"The reality of life is in conflict. There are stronger purposes and deeper meanings but they exist only in the mind of man. The reality of life is war."
-From "The Way and the Power."
I've come to a conclusion: most college students are really, really, REALLY dumb. No, not in regard to their classes (although, after my physics exam tonight, I would probably qualify in that category), but with regard to life. Specifically with regard to historical context and those pesky things known as facts. There's a thing happening this week on ISU's campus called "Political Action Week." There are a variety of speakers on campus every day discussing a different topic. There's also time for an open mic where people get to go up and speak their minds, debate fellow students, etc. Sounds like a nominally good idea, except for the fact that college students are DUMB.
An example: Monday's topic was "Privacy and Security," so we were treated to the double whammy of bitching about the Patriot Act and "the War" (presumably meaning Iraq, Afghanistan having been forgotten about.) A student was giving what I suppose he would have called a speech, although I thought it was a rather incoherent recitation of various stale, used talking points. Anyway, while trying to make a point, he brought up the casualties we've suffered in Iraq. According to him, 3 KIA a day were too many, because, if we did the math, that added up to "a lot of people over the next 10 years we're going to be in Iraq." I turned to my friend and remarked that our esteemed speaker had obviously never heard of Tarawa. I received only a blank stare in return, since apparently my friend had never heard of Tarawa either. For those of you who don't know, Tarawa
was the site of the opening amphibious landing in the Central Pacific during WWII where 1,003 U.S. Marines lost their lives in just over three days worth of fighting. 1,003 Marines, 3 days. I think that averages out to be a bit more than "3 per day."
This is just one example; there were countless more there (including several by the Democratic candidate for Congress, who, while not being able to claim youthful ignornace, is most definitely able to claim Congressional stupidity.) But they all point back to two things: a lack of historical perspective, and a lack of general knowledge. One way I thought of putting it is that college students know just enough to be dangerous; we know enough to think we know everything, but we obviously do not.
Of course, I don't know why I think things should be any different. This is the generation whose total military experience prior to 9/11 consists of an entire war won with 345 casualties and push button skirmishes and police actions fought from the skies high above and bases far away from the actual battlefields. My generation has no collective knowledge or understanding of sacrifice or costs that are borne in blood. You would think that a wake-up call of losing 2,996 of your fellow citizens to a terrorist attack one morning in September would do something, but to my generation, it was just another "event." Something to remember where they were at when they got the news, like the Oklahoma City bombings or the Challenger accident, and to remember once a year.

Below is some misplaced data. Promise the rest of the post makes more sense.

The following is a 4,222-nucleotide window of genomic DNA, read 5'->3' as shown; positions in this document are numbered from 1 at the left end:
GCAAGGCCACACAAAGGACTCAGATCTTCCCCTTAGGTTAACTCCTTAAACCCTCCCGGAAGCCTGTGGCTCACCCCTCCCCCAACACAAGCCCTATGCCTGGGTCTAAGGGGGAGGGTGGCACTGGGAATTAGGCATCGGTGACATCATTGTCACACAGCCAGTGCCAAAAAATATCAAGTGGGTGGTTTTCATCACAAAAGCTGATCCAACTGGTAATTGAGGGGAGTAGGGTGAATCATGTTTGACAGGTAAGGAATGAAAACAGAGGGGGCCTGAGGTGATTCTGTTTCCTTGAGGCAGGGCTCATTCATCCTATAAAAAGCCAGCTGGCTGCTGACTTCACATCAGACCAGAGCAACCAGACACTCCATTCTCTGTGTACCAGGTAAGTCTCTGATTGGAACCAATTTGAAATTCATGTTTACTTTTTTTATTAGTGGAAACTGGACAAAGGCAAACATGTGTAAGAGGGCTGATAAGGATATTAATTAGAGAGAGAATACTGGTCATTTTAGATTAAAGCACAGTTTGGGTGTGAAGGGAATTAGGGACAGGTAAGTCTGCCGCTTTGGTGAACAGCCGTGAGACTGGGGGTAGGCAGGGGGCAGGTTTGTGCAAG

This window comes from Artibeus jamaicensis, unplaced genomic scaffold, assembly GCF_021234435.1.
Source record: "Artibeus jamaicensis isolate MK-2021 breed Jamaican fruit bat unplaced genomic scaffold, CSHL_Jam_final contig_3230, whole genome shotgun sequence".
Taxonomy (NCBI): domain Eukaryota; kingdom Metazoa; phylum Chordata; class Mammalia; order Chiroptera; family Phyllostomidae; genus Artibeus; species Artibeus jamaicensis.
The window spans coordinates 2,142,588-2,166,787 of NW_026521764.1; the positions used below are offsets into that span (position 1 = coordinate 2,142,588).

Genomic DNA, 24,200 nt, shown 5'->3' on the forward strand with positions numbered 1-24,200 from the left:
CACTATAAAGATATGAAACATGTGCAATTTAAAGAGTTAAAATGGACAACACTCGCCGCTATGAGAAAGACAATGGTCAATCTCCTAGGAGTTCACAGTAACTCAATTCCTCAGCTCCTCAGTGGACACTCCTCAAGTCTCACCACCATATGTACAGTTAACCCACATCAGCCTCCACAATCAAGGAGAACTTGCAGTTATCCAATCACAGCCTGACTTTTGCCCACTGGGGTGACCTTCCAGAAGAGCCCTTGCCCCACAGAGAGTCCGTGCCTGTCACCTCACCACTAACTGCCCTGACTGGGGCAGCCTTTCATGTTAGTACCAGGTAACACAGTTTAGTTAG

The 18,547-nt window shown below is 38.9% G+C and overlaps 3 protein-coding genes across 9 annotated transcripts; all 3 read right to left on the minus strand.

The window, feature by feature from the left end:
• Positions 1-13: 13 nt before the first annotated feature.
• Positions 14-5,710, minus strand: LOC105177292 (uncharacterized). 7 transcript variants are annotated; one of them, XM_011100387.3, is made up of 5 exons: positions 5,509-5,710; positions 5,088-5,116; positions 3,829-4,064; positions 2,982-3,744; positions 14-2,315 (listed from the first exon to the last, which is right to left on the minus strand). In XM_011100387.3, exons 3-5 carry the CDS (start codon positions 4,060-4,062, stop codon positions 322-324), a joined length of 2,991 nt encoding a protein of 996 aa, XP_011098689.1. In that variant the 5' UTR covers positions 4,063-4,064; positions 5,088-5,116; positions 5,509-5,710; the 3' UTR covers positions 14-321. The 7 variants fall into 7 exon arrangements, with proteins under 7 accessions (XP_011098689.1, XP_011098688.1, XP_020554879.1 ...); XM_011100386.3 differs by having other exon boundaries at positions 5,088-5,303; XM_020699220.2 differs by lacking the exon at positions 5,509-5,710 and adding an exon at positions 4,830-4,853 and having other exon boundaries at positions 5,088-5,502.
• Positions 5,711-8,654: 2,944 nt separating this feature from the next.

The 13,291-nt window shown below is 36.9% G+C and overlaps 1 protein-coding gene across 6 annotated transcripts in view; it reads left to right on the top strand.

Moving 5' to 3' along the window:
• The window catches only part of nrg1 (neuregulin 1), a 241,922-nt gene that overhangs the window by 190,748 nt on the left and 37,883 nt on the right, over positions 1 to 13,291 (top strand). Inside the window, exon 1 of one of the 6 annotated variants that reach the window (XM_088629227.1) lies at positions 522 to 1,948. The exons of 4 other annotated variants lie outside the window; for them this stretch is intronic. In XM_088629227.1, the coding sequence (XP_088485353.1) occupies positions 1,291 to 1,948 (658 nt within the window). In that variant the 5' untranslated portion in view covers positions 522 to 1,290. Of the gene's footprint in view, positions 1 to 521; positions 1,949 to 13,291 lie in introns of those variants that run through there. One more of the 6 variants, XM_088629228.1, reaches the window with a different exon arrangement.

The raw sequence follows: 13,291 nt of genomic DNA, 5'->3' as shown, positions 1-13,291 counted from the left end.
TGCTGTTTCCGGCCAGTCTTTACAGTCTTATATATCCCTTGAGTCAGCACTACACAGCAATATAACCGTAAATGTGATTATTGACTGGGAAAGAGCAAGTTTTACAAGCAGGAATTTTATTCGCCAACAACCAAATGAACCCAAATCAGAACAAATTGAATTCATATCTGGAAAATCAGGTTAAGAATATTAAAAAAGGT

My generation doesn't seem to possess the moral fiber necessary to defend one's values, one's way of life, one's very home against the forces of evil. But again, we have no concept of this. My generation has grown up in a world where the U.S. is the sole undisputed power. Hitler is a man we make jokes at, while Stalin is either ignored or faintly applauded. The Soviet Union exists only in the abstract. Fortunately, there are some who still answer the call
, but they are few and far in between. Most of my generation are content to sit back and pursue a normal life of debauchery at college while ignorantly sniping at those who exist to protect that same way of being.
To use an old analogy, there is nothing wrong with being a sheep
. Most people are, and it's nothing to be ashamed of. And of course, one of the many luxuries of being a sheep is that you are able to curse your sheepdogs. But apparently it is too much to ask to remember a little atoll named Tarawa, to understand that some things are worth fighting for, and that those things have been, and always will be, paid in blood."War is an ugly thing, but not the ugliest of things. The decayed and degraded state of moral and patriotic feeling, which thinks that nothing is worth war, is much worse. The person, who has nothing for which he is willing to fight, nothing that is more important than his own personal safety, is a miserable creature and has no chance of being free unless made and kept so by the exertions of better men than himself."
-John Stuart Mill